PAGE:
Chil­dren’s

The Key from Spain: Flo­ry Jago­da and Her Music 

Deb­bie Levy (author), Son­ja Wim­mer (illus.)

  • Review
By – August 19, 2019

Deb­bie Levy and Son­ja Wim­mer have cre­at­ed an infor­ma­tive trib­ute to the Jew­ish lan­guage, Ladi­no, and one of its most beloved and dis­tin­guished voic­es, singer and song­writer Flo­ry Jago­da. Born in Bosnia to a Sephardic fam­i­ly in 1923, Jago­da escaped the ter­rors of the World War II and went on to ded­i­cate her life to pre­serv­ing and pre­sent­ing the tra­di­tions of her peo­ple. Levy’s impas­sioned text and Wimmer’s lav­ish pic­tures invite read­ers to learn more about the beau­ty of Sephardic cul­ture through the sto­ry of Jagoda’s coura­geous life journey.

The key” of the title has a dou­ble mean­ing. Levy begins the sto­ry long before Jagoda’s birth in Spain, or Al-Andalus, the Ara­bic name for the Iber­ian Penin­su­la dur­ing the Ear­ly Mid­dle Ages. Many years of rel­a­tive­ly peace­ful coex­is­tence between Mus­lims, Chris­tians, and Jews end­ed in 1492, when the Span­ish monar­chy expelled non-Chris­tians, includ­ing Jagoda’s ances­tors. The Altaras fam­i­ly left with two parts of their lega­cy: the small key to their Span­ish house, and the great and unfor­get­table key of their lan­guage. Levy presents the his­tor­i­cal mate­r­i­al in an engag­ing way, con­vey­ing to young read­ers the most impor­tant events after the Altaras found a new home in Bosnia. Through­out the book, select­ed pages end with a sim­u­lat­ed curl upwards and a date print­ed in large font, pro­vid­ing a time­line for the narrative.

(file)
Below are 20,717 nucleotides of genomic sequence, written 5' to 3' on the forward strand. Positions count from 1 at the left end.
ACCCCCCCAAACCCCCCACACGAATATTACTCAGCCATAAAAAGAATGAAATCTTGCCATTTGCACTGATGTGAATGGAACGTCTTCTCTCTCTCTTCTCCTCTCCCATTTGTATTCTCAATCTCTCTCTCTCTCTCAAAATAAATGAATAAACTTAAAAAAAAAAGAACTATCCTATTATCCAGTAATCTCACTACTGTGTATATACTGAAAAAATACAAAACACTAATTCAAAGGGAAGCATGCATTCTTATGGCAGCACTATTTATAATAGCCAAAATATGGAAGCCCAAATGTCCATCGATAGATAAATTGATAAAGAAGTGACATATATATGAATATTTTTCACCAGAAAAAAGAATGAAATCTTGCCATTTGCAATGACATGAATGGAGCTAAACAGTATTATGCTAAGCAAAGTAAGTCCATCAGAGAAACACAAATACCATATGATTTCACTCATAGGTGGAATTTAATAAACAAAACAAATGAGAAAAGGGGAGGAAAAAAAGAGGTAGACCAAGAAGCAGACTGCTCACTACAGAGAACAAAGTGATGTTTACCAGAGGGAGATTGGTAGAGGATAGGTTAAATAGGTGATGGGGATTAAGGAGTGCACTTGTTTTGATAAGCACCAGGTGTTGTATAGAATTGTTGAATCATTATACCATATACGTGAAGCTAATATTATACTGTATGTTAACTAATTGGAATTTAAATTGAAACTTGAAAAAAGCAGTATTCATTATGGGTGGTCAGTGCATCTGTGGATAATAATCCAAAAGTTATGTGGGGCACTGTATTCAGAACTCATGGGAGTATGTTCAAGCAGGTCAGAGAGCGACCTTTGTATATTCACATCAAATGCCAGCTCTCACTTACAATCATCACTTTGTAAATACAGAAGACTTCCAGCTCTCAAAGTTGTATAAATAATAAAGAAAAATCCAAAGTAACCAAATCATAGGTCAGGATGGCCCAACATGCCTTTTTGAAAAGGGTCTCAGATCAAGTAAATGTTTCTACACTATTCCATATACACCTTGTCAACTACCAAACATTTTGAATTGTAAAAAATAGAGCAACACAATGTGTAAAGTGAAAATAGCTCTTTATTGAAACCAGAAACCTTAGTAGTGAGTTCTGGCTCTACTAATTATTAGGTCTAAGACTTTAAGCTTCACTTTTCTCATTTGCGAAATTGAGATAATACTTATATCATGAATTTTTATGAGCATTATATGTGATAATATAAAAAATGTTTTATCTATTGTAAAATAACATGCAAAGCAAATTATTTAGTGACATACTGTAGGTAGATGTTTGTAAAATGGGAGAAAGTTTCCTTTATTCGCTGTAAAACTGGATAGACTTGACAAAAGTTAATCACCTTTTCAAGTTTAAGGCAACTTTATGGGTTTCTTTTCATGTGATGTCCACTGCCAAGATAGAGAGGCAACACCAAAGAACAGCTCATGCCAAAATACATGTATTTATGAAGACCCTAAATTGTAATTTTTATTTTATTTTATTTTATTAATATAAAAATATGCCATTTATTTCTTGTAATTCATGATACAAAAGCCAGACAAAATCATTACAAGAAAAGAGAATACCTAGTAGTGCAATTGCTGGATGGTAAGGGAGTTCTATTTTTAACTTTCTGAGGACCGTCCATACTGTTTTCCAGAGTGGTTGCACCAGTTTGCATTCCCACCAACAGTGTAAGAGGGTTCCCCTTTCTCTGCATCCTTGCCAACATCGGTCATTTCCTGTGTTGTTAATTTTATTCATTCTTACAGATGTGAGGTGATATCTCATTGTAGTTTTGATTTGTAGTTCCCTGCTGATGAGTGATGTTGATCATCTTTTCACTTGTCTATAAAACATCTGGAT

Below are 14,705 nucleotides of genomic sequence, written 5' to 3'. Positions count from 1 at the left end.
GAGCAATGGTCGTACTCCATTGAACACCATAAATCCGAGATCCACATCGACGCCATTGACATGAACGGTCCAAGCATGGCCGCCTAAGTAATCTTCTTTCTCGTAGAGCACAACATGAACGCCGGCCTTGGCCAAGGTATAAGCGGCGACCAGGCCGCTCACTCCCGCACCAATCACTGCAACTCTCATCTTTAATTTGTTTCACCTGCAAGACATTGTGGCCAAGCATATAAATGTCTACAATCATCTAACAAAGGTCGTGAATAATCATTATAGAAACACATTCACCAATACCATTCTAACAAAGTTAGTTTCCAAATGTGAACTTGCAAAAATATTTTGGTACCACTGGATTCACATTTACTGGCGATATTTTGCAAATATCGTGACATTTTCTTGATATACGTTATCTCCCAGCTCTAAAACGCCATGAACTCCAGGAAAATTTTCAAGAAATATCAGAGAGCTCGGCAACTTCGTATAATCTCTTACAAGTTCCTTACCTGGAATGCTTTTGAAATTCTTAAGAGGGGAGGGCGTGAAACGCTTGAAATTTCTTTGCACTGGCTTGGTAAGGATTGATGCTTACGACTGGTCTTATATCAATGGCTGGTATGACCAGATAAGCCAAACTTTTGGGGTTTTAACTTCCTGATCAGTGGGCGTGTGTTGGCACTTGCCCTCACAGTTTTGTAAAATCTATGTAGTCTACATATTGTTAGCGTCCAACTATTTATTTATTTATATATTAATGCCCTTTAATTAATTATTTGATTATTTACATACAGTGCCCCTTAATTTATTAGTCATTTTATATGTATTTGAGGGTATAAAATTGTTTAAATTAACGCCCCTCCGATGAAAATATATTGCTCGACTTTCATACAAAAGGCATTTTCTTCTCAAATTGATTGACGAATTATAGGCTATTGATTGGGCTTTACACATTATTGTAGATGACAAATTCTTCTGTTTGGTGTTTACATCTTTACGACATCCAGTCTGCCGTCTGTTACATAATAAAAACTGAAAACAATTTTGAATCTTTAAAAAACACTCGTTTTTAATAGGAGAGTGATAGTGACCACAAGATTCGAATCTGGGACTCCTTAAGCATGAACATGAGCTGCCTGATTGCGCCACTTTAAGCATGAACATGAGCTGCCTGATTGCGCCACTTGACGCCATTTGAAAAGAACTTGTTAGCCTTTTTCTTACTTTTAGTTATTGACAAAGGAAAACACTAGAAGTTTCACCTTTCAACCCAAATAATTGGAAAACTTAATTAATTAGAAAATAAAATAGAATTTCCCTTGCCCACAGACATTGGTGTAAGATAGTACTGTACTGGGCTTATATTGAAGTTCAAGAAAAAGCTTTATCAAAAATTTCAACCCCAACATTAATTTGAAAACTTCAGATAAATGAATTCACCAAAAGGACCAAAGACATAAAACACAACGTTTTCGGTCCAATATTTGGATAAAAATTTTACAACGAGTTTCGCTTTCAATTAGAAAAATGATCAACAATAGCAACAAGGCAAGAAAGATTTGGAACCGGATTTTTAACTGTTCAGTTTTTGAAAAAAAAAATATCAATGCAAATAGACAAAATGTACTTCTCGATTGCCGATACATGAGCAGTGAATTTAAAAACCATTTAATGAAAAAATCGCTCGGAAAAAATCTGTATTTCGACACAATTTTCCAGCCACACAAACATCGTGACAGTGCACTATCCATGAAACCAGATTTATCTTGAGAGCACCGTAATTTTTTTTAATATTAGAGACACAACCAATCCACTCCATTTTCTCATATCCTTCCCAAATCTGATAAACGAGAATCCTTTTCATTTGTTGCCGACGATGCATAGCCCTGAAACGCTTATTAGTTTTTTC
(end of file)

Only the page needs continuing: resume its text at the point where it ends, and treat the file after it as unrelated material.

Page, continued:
Like Yid­dish, which has Ger­man­ic gram­mar but many words incor­po­rat­ed from Hebrew and oth­er lan­guages, Ladi­no is root­ed in medieval Span­ish, with vocab­u­lary bor­rowed from the lands where the Sephardim set­tled, as well as from Hebrew and Ara­ma­ic. Levy’s descrip­tion of the Sephardim’s trans­plant­ed world is joy­ous and rich, but not exot­ic. Flo­ry grows up in a musi­cal fam­i­ly which, cen­turies after being forced out of Spain, still strong­ly iden­ti­fies with its past. The book’s text and pic­tures bring dai­ly activ­i­ties to life, from rit­u­al prac­tices to warm social inter­ac­tions with Flory’s friends and neigh­bors. When a Nazi pup­pet régime takes over Croa­t­ia, where her fam­i­ly had moved, Flory’s world of secure con­nec­tions is shat­tered. Levy recounts Flory’s per­ilous escape with ten­sion but not ter­ror, and Wimmer’s image of a young Jew­ish girl on a crowd­ed train, serene­ly play­ing the accor­dion with eyes closed, express­es her strength. This is a book which shows the dan­ger­ous real­i­ties of Jew­ish his­to­ry in a way which chil­dren can process.

The book con­cludes with Flory’s suc­cess­ful career, open­ing her cul­ture to oth­ers with the key of art and faith­ful­ness to her past. There is a brief sec­tion doc­u­ment­ing her hon­ors and giv­ing more infor­ma­tion about her life. Read­ers can scan a QR code in the shape of a key to hear Flo­ry Jagoda’s per­for­mance of the Hanukkah clas­sic, Ocho Kandelikas.”

The Key from Spain is high­ly rec­om­mend­ed both for chil­dren and adults inter­est­ed in learn­ing about Sephardic cul­ture and history.

Emi­ly Schnei­der writes about lit­er­a­ture, fem­i­nism, and cul­ture for TabletThe For­wardThe Horn Book, and oth­er pub­li­ca­tions, and writes about chil­dren’s books on her blog. She has a Ph.D. in Romance Lan­guages and Literatures.

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